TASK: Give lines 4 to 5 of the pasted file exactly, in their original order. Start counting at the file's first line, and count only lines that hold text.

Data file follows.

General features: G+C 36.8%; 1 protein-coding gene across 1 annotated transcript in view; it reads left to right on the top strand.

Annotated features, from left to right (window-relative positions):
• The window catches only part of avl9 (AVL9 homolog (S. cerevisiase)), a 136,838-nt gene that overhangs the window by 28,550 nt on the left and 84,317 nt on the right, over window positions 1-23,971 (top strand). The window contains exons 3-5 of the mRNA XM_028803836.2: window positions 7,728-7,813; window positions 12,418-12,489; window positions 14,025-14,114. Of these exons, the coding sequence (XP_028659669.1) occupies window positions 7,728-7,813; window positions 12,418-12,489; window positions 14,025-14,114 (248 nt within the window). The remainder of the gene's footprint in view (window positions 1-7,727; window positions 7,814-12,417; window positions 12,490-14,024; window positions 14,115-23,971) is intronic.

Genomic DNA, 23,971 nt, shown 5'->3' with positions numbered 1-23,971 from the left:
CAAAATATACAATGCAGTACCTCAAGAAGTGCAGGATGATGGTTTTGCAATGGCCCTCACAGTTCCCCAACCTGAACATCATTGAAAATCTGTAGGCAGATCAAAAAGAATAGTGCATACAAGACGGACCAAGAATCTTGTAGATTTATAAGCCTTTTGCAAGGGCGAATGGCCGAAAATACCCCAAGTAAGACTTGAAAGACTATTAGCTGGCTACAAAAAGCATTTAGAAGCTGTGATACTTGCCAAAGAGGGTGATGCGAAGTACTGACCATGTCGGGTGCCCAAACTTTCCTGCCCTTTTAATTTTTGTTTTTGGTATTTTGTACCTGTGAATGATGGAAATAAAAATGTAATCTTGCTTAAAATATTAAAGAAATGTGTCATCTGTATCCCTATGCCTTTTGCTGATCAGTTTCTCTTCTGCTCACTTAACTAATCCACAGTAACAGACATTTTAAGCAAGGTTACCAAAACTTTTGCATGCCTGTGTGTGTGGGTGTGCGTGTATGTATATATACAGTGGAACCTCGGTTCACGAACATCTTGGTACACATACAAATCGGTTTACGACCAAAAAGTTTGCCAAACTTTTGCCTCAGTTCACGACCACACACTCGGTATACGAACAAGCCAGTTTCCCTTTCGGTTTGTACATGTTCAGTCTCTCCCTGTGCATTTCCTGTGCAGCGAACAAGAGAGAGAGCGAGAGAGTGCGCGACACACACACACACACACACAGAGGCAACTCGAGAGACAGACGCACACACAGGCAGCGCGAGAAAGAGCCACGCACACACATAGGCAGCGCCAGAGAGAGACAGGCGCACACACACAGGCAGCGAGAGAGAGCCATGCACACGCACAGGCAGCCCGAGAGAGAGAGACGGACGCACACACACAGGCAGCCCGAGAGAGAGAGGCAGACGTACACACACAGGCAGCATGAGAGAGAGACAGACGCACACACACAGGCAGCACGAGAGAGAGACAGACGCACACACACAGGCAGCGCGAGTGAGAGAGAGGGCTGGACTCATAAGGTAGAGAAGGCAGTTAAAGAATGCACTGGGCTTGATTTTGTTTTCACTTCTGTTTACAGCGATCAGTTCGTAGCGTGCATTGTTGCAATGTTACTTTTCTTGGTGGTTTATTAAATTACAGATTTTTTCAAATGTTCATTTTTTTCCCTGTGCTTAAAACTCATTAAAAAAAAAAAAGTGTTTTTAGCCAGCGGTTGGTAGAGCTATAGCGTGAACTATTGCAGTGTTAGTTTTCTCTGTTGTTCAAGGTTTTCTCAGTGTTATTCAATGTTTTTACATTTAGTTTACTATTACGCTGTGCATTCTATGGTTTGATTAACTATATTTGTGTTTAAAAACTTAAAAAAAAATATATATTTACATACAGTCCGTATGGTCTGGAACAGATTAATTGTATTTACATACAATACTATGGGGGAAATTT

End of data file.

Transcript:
Genomic DNA, 23,971 nt, shown 5'->3' with positions numbered 1-23,971 from the left:
CAAAATATACAATGCAGTACCTCAAGAAGTGCAGGATGATGGTTTTGCAATGGCCCTCACAGTTCCCCAACCTGAACATCATTGAAAATCTGTAGGCAGATCAAAAAGAATAGTGCATACAAGACGGACCAAGAATCTTGTAGATTTATAAGCCTTTTGCAAGGGCGAATGGCCGAAAATACCCCAAGTAAGACTTGAAAGACTATTAGCTGGCTACAAAAAGCATTTAGAAGCTGTGATACTTGCCAAAGAGGGTGATGCGAAGTACTGACCATGTCGGGTGCCCAAACTTTCCTGCCCTTTTAATTTTTGTTTTTGGTATTTTGTACCTGTGAATGATGGAAATAAAAATGTAATCTTGCTTAAAATATTAAAGAAATGTGTCATCTGTATCCCTATGCCTTTTGCTGATCAGTTTCTCTTCTGCTCACTTAACTAATCCACAGTAACAGACATTTTAAGCAAGGTTACCAAAACTTTTGCATGCCTGTGTGTGTGGGTGTGCGTGTATGTATATATACAGTGGAACCTCGGTTCACGAACATCTTGGTACACATACAAATCGGTTTACGACCAAAAAGTTTGCCAAACTTTTGCCTCAGTTCACGACCACACACTCGGTATACGAACAAGCCAGTTTCCCTTTCGGTTTGTACATGTTCAGTCTCTCCCTGTGCATTTCCTGTGCAGCGAACAAGAGAGAGAGCGAGAGAGTGCGCGACACACACACACACACACACAGAGGCAACTCGAGAGACAGACGCACACACAGGCAGCGCGAGAAAGAGCCACGCACACACATAGGCAGCGCCAGAGAGAGACAGGCGCACACACACAGGCAGCGAGAGAGAGCCATGCACACGCACAGGCAGCCCGAGAGAGAGAGACGGACGCACACACACAGGCAGCCCGAGAGAGAGAGGCAGACGTACACACACAGGCAGCATGAGAGAGAGACAGACGCACACACACAGGCAGCACGAGAGAGAGACAGACGCACACACACAGGCAGCGCGAGTGAGAGAGAGGGCTGGACTCATAAGGTAGAGAAGGCAGTTAAAGAATGCACTGGGCTTGATTTTGTTTTCACTTCTGTTTACAGCGATCAGTTCGTAGCGTGCATTGTTGCAATGTTACTTTTCTTGGTGGTTTATTAAATTACAGATTTTTTCAAATGTTCATTTTTTTCCCTGTGCTTAAAACTCATTAAAAAAAAAAAAGTGTTTTTAGCCAGCGGTTGGTAGAGCTATAGCGTGAACTATTGCAGTGTTAGTTTTCTCTGTTGTTCAAGGTTTTCTCAGTGTTATTCAATGTTTTTACATTTAGTTTACTATTACGCTGTGCATTCTATGGTTTGATTAACTATATTTGTGTTTAAAAACTTAAAAAAAAATATATATTTACATACAGTCCGTATGGTCTGGAACAGATTAATTGTATTTACATACAATACTATGGGGGAAATTT